Best Method for MIRR MIRR Method 1DiscountingApproach Step 1: Discount future outflows (negative cash flows) to present and add to CF0 Step 2: Zero out negative cash flows which have been added to CF0. Step 3: Compute IRR normally
MIRR Method 2ReinvestmentApproach Step 1: Compound ALL cash flows (except CF0) to end of project’s life Step 2: Zero out all cash flows which have been added to the last year of the project’s life. Step 3: Compute IRR normally
MIRR Method 3CombinationApproach Step 1: Discount all outflows (except CF0) to present and add to CF0. Step 2: Compound all cash inflows to end of project’s life Step 3: Compute IRR normally
The Scale Problem How to deal with this issue? - Calculate incremental IRR or NPV of incremental cash flows
Dealing with The Scale Problem How to justify the large budget using the IRR approach?
Dealing with The Scale Problem • Formula for Calculating the Incremental IRR: • IRR=66.67% • NPV of Incremental Cash Flows:
IRR and Mutually Exclusive Projects • Mutually exclusive projects • If you choose one, you can’t choose the other • Example: You can choose pursue an MBA at • either the UWM or Marquette, but not both • Intuitively you would use the following decision rules: • NPV – choose the project with the higher NPV • IRR – choose the project with the higher IRR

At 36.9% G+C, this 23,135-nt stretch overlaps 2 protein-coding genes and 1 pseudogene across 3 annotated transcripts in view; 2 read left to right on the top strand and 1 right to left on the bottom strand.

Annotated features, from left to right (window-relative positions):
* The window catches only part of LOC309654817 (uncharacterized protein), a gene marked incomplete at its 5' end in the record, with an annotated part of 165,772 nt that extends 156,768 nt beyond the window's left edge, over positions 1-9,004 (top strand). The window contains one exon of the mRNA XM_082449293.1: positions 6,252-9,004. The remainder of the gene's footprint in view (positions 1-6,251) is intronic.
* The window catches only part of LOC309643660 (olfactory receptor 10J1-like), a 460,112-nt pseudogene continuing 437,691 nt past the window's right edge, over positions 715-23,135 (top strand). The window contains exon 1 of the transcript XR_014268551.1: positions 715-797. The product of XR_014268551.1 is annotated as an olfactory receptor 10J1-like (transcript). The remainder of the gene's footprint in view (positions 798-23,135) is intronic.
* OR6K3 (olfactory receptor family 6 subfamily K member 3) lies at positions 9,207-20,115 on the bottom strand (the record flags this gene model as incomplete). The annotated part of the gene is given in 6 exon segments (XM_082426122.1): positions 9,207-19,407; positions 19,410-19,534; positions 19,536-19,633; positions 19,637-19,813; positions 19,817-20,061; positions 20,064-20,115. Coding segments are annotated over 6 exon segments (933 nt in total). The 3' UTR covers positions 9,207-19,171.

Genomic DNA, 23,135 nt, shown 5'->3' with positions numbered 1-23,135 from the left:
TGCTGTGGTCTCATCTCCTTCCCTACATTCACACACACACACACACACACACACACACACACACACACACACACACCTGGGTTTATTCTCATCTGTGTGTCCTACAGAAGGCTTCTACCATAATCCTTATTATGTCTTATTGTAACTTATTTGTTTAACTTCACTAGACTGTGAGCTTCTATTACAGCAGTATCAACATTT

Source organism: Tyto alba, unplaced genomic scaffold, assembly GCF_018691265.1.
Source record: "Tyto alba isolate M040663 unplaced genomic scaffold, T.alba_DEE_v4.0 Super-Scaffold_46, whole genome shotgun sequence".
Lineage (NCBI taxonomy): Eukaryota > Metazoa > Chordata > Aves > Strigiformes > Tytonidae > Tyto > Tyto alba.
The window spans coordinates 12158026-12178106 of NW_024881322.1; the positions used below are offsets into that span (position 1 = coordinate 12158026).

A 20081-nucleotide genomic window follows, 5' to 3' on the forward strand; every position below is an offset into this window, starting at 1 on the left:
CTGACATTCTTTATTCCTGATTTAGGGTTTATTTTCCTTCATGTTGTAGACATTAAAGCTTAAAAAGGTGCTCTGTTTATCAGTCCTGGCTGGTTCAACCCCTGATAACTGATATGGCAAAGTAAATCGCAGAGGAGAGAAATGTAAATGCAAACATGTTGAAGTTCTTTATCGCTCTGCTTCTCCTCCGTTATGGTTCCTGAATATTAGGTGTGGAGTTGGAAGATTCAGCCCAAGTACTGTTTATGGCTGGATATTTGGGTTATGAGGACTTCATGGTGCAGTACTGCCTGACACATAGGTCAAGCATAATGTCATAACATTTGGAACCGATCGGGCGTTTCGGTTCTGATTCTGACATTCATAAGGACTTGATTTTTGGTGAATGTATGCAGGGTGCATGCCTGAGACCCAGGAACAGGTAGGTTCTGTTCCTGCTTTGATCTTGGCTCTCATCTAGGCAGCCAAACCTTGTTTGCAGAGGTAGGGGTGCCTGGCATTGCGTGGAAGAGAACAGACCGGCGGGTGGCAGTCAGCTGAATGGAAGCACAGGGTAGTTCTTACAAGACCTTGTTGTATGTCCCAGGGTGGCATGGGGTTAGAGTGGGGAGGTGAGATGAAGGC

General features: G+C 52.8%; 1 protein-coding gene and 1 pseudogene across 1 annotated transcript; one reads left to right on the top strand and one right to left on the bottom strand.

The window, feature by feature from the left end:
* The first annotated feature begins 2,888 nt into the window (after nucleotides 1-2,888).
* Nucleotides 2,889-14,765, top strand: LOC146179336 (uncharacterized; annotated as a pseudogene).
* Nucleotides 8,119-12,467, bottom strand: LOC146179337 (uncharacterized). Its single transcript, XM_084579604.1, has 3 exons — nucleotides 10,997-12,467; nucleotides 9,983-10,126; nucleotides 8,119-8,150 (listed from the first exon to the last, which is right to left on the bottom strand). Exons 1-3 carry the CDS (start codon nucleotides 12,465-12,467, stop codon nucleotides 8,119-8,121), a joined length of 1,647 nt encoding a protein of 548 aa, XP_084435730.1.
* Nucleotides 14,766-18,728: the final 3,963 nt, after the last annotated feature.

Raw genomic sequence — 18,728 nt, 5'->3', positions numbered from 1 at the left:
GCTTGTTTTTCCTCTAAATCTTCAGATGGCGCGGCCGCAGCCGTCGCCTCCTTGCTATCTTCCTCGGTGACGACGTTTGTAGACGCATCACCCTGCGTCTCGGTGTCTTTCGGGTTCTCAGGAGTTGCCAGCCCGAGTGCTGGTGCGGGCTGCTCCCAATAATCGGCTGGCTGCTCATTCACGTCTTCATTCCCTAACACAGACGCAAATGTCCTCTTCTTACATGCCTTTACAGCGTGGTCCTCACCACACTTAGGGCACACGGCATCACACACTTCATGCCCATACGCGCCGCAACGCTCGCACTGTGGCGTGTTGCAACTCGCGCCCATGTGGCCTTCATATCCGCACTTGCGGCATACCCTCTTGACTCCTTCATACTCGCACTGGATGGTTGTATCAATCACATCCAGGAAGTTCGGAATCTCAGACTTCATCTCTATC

Example With Mutually Exclusive Projects The required return for both projects is 10%. Which project should you accept and why?
NPV Profiles IRR for A = 19.43% IRR for B = 22.17% Crossover Point = 11.8%
With the cross– over in the NPV profiles, we find that the better project depends critically on the required return. When the required return is low (less than 11.8%), pick project A. When the required return is high (greater than 11.8%), pick project B. Mutually Exclusive
NPV vs. IRR • NPV and IRR will generally give us the same decision With Two Exceptions: • Non-conventional cash flows – cash flow signs change more than once • There can be multiple IRRs for the same project • Mutually exclusive projects • Initial investments are substantially different • Timing of cash flows is substantially different
5.7 The Practice of Capital Budgeting • Varies by industry: • Some firms may use payback, while others choose an alternative approach. • The most frequently used technique for large corporations is either IRR or NPV.